Both systems are constantly required to accommodate to changing conditions, in order to survive.

Both systems must be seen by their citizens as working to improve their economic condition.

Both systems are currently working, at least in the short term.

Both systems are being forced into finding a broader mix of free market capitalism and appropriate government regulation/control to overcome the shortcomings of each respective system.

Contrary to the beliefs of most who call themselves Capitalists or free marketers and also many top down planning Communists, the key to success in either system lies not with the systems themselves but with the people running them. Both systems are working, albeit one apparently a little better than the other at the moment.

I believe one thing for sure. Far Right or Far left ideologues who put their “line in the sand” and refuse to adjust will drive either system to failure. Right now, I believe that is what may be happening in the United States. Too many seem to be worshiping at the alter of unfettered, unregulated Capitalism and an ill defined idea of reduced government, refusing to see the damage the currently over concentrated wealth and power has done.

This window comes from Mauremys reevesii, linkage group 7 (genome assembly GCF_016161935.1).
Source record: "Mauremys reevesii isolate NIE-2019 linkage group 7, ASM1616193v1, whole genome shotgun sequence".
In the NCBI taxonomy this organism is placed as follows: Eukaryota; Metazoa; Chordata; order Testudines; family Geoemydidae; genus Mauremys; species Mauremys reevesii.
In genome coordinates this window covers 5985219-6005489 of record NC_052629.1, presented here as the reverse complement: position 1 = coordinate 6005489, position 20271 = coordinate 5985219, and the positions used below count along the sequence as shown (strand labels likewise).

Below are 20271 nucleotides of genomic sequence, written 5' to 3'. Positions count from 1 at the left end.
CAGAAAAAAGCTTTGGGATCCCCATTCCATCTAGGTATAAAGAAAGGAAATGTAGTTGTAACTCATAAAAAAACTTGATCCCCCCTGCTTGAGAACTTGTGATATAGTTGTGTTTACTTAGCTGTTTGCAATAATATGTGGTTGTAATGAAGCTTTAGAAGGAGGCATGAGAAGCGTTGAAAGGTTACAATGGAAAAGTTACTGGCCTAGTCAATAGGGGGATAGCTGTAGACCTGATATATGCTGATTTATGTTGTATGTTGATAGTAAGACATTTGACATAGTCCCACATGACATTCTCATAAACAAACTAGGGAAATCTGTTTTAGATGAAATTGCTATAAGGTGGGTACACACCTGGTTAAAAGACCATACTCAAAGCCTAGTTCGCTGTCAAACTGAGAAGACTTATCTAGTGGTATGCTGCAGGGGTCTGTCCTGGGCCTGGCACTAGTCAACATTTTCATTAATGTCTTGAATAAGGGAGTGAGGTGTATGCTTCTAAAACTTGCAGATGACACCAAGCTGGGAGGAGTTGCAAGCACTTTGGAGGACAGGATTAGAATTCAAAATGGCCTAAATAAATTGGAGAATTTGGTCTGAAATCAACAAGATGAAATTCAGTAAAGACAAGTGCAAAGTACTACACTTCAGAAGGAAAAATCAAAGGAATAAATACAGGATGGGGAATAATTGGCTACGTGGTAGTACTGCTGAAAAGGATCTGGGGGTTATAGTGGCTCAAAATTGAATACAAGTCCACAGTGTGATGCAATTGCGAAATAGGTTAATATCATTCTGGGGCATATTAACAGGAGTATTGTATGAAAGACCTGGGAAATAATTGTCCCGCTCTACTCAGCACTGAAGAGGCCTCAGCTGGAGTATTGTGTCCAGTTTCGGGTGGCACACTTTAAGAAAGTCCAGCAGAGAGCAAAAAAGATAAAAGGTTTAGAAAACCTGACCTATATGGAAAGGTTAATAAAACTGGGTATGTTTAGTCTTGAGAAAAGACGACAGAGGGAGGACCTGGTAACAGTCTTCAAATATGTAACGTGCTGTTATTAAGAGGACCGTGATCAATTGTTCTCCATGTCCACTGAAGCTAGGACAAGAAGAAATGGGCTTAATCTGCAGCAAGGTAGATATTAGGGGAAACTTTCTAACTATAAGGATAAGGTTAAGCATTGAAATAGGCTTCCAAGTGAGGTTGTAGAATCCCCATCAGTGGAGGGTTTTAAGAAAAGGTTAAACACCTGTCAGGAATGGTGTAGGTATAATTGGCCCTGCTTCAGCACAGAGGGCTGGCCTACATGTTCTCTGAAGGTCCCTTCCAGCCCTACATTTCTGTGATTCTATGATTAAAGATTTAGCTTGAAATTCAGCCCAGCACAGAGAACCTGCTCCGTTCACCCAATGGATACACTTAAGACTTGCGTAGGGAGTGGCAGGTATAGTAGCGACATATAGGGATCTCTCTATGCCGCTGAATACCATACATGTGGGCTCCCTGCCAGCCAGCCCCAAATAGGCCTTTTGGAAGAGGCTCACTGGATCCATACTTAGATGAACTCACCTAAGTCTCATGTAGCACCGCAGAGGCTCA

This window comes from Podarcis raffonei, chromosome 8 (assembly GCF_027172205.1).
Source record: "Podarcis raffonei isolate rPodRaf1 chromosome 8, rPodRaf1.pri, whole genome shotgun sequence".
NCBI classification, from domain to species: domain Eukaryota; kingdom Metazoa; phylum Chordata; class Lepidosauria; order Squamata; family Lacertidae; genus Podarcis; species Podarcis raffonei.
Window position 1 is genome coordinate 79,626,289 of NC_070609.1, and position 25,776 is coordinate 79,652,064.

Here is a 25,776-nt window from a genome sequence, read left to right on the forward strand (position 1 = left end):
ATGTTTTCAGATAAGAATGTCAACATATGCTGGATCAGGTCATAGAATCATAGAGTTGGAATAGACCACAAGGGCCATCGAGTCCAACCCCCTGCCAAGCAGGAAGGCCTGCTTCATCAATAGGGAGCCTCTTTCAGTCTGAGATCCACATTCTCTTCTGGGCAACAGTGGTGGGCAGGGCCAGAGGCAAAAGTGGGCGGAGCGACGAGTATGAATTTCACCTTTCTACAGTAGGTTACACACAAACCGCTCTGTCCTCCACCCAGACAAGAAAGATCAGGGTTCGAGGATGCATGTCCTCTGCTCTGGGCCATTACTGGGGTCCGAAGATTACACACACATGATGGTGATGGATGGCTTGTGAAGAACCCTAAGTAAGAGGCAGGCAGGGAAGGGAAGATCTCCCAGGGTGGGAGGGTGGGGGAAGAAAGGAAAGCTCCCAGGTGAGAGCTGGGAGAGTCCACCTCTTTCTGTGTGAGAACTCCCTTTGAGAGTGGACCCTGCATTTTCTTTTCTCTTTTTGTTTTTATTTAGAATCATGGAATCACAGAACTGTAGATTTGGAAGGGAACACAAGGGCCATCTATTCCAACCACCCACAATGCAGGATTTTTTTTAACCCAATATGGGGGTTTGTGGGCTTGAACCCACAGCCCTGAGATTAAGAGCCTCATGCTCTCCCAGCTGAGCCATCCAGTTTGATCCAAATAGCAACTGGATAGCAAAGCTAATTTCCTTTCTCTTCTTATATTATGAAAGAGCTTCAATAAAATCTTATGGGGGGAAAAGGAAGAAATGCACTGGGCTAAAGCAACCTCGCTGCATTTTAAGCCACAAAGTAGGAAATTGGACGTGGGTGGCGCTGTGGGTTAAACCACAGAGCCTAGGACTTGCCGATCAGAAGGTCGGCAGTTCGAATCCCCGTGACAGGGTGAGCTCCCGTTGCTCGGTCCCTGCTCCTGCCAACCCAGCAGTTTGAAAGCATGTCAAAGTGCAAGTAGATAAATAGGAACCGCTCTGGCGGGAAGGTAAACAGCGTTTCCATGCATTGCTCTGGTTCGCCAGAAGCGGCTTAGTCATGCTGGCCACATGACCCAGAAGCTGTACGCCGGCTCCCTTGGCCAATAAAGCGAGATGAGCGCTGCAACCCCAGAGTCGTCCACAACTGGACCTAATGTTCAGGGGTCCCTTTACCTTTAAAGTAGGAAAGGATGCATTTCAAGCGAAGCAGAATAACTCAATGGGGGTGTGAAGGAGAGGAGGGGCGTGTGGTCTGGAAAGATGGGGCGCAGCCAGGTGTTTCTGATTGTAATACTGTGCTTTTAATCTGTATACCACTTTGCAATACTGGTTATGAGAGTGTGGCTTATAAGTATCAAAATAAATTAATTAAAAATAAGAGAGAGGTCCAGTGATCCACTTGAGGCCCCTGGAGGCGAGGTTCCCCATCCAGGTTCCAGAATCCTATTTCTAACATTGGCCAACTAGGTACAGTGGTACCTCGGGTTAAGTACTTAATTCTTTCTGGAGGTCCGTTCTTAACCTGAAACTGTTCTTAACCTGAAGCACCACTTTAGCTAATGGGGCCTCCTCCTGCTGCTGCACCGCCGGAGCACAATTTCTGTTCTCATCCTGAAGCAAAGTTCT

The reality is that China and the United States are both heading toward more “Socialized Capitalist” systems, to better serve their citizens. If they don’t they will fail.

The alternatives to failure will be more revolutionary than evolutionary or, if the Chinese model continues to work, it may well embrace us. I hope I am wrong, but given the politics of the moment here in America I can see it happening.

Bruce Olson, Houston

Chennai, India

China today is pretending to be Modern to reap benefits.
To build Wealth and Minds, there needs to be space and
Chinese Minds have to free themselves.
What comes out of China is filtered and so there will
always be simmering frustration within. The advantage of
democracy is that frustration is expressed spontaneously and things appear worse than it really is.I would rather live in a poor democratic
country rather than an autocratic rich nation.
While in China it is a Pretentious economy, pretending to be great
the reality could be shocking. The greater shock is that
even US is carried away by Chinese pretensions.